At home, we poured out the whole story to my husband, who then said,”I know the husband of the mudeera. I will go pray Isha with him and find out what’s going on.”
He was gone longer than usual that evening, but we were waiting for him at the door when he returned.
“Everything is OK now,” he said, “they will phone you tomorrow and ask you to come back.”
“What?!” For the second time that day, I was in shock.
Turns out, one of the madrassa teachers recognized my girls as daughters of an Egyptian woman who had been a teacher several years ago. She told the mudeera, who was then suspicious. Why were these Egyptian girls coming with an American woman who pretended to be their mother, and they pretended to be her children? Stranger yet, why did this American woman read Arabic but did not speak it very well? And where was the real mother of these girls?
The mudeera decided that I was a spy for the government, though for which government, she did not know. However, that was the most plausible explanation. So she kicked us out, not wanting any trouble.
When my husband told the mudeera’s husband that he had divorced the girl’s mother and sent her back to Egypt, and later married an American Muslimah, the other man understood, and explained the situation to his wife.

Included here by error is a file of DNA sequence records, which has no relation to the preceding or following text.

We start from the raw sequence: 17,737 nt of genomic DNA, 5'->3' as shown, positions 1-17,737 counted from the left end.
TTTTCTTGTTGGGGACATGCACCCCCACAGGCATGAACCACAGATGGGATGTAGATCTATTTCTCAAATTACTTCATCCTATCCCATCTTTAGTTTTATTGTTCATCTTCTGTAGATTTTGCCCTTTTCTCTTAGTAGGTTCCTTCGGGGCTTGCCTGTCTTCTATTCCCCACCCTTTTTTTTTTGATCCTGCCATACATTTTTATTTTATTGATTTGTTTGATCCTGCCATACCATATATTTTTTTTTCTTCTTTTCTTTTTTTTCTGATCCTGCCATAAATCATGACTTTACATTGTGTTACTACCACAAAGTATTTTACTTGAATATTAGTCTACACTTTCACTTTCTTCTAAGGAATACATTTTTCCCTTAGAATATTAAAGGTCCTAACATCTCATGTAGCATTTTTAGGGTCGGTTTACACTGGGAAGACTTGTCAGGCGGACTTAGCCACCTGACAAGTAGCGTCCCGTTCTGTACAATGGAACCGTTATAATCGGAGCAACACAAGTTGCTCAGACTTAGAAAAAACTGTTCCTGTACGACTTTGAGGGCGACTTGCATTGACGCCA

My girls’ dignity had been insulted to the extent that they said, “We’re never going back there!” but I said, “Let’s go back and show those people that they cannot push us around. We want to learn tajweed, so let’s make them teach us.”
The next day, a woman phoned and said, “Well, are you coming back or not?” and I said, “Yes,” and hung up the phone. No salaam, no sorry, just that question. I knew these women were not of a more fortunate social class, but I was surprised at their crude manner and narrow attitude. I needed all my courage to go back the next day and convince my girls to go with me.
We did. We were reinstated and everyone acted as if nothing had happened. That was fine with me. All I wanted was instruction, nothing more, nothing less, and I got it. We stayed for several months, but the biggest blessing was yet to come.